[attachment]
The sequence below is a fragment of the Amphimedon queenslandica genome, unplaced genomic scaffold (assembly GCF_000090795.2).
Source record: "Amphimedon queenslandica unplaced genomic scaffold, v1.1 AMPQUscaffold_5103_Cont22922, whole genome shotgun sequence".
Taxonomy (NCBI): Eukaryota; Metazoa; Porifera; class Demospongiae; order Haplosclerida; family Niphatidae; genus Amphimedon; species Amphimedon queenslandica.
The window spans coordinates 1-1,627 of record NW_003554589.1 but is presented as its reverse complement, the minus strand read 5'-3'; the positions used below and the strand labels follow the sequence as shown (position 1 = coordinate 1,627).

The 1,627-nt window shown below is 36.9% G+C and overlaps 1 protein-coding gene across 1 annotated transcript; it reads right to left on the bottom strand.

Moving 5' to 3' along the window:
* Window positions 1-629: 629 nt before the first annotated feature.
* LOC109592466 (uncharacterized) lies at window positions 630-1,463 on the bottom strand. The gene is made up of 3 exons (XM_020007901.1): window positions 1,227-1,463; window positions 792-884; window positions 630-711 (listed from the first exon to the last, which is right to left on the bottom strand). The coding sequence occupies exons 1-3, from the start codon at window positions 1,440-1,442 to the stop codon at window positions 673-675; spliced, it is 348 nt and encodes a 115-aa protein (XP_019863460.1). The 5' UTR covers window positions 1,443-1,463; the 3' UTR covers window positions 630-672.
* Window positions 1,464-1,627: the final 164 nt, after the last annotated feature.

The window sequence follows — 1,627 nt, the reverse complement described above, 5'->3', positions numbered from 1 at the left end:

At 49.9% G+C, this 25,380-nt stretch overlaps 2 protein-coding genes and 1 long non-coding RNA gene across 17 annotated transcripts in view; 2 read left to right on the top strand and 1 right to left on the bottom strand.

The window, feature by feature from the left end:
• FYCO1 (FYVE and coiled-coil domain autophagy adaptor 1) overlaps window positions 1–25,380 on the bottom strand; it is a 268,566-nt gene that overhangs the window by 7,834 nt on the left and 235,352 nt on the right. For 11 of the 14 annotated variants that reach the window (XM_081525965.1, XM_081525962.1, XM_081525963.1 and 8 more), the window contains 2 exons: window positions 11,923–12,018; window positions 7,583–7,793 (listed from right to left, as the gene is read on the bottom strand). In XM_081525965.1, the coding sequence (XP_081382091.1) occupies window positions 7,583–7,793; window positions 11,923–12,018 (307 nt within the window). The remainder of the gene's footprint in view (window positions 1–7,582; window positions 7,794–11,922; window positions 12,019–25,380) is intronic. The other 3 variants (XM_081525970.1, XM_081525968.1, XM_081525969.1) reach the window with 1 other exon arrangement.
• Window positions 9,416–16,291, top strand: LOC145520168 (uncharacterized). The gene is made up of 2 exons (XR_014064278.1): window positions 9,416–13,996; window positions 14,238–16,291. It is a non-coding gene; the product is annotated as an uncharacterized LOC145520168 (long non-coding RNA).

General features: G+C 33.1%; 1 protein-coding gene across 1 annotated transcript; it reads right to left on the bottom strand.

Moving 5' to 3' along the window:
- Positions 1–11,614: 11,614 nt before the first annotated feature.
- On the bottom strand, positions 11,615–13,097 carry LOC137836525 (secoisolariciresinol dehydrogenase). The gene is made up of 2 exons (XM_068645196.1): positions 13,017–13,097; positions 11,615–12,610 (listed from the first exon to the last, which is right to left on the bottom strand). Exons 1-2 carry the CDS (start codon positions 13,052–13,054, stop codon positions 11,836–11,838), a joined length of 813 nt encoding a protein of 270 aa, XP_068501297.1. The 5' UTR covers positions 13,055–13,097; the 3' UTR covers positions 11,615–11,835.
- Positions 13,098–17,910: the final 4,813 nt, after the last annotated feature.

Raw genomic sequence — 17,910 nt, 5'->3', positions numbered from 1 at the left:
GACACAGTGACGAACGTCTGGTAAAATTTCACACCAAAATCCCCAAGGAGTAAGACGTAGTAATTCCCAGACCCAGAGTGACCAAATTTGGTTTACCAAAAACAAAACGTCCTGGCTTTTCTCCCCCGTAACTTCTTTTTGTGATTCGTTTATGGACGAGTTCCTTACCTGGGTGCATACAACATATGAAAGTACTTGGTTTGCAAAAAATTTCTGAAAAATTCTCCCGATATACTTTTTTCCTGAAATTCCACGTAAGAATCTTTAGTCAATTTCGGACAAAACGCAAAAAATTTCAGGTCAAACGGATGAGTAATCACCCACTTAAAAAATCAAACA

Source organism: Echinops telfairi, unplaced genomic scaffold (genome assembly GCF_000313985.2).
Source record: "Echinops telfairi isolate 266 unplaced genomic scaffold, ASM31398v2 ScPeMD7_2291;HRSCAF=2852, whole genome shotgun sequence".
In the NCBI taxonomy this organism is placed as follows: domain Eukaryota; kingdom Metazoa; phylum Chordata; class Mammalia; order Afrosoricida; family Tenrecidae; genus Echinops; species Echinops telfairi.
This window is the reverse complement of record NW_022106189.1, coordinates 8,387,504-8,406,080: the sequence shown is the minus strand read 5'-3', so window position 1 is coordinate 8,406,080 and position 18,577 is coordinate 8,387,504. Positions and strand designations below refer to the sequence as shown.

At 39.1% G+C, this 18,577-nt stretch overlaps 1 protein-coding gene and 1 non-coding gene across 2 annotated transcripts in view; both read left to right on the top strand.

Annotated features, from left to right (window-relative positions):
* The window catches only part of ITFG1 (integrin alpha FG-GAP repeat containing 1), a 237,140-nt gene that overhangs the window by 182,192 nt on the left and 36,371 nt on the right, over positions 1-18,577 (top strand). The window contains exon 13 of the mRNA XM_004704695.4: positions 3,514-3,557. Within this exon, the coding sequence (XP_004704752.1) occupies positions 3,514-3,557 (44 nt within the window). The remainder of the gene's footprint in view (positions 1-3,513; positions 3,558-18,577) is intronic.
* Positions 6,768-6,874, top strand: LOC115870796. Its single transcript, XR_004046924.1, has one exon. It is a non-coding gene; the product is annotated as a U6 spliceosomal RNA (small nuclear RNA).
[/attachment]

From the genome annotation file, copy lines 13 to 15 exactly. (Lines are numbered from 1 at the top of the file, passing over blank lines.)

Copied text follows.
• FYCO1 (FYVE and coiled-coil domain autophagy adaptor 1) overlaps window positions 1–25,380 on the bottom strand; it is a 268,566-nt gene that overhangs the window by 7,834 nt on the left and 235,352 nt on the right. For 11 of the 14 annotated variants that reach the window (XM_081525965.1, XM_081525962.1, XM_081525963.1 and 8 more), the window contains 2 exons: window positions 11,923–12,018; window positions 7,583–7,793 (listed from right to left, as the gene is read on the bottom strand). In XM_081525965.1, the coding sequence (XP_081382091.1) occupies window positions 7,583–7,793; window positions 11,923–12,018 (307 nt within the window). The remainder of the gene's footprint in view (window positions 1–7,582; window positions 7,794–11,922; window positions 12,019–25,380) is intronic. The other 3 variants (XM_081525970.1, XM_081525968.1, XM_081525969.1) reach the window with 1 other exon arrangement.
• Window positions 9,416–16,291, top strand: LOC145520168 (uncharacterized). The gene is made up of 2 exons (XR_014064278.1): window positions 9,416–13,996; window positions 14,238–16,291. It is a non-coding gene; the product is annotated as an uncharacterized LOC145520168 (long non-coding RNA).

General features: G+C 33.1%; 1 protein-coding gene across 1 annotated transcript; it reads right to left on the bottom strand.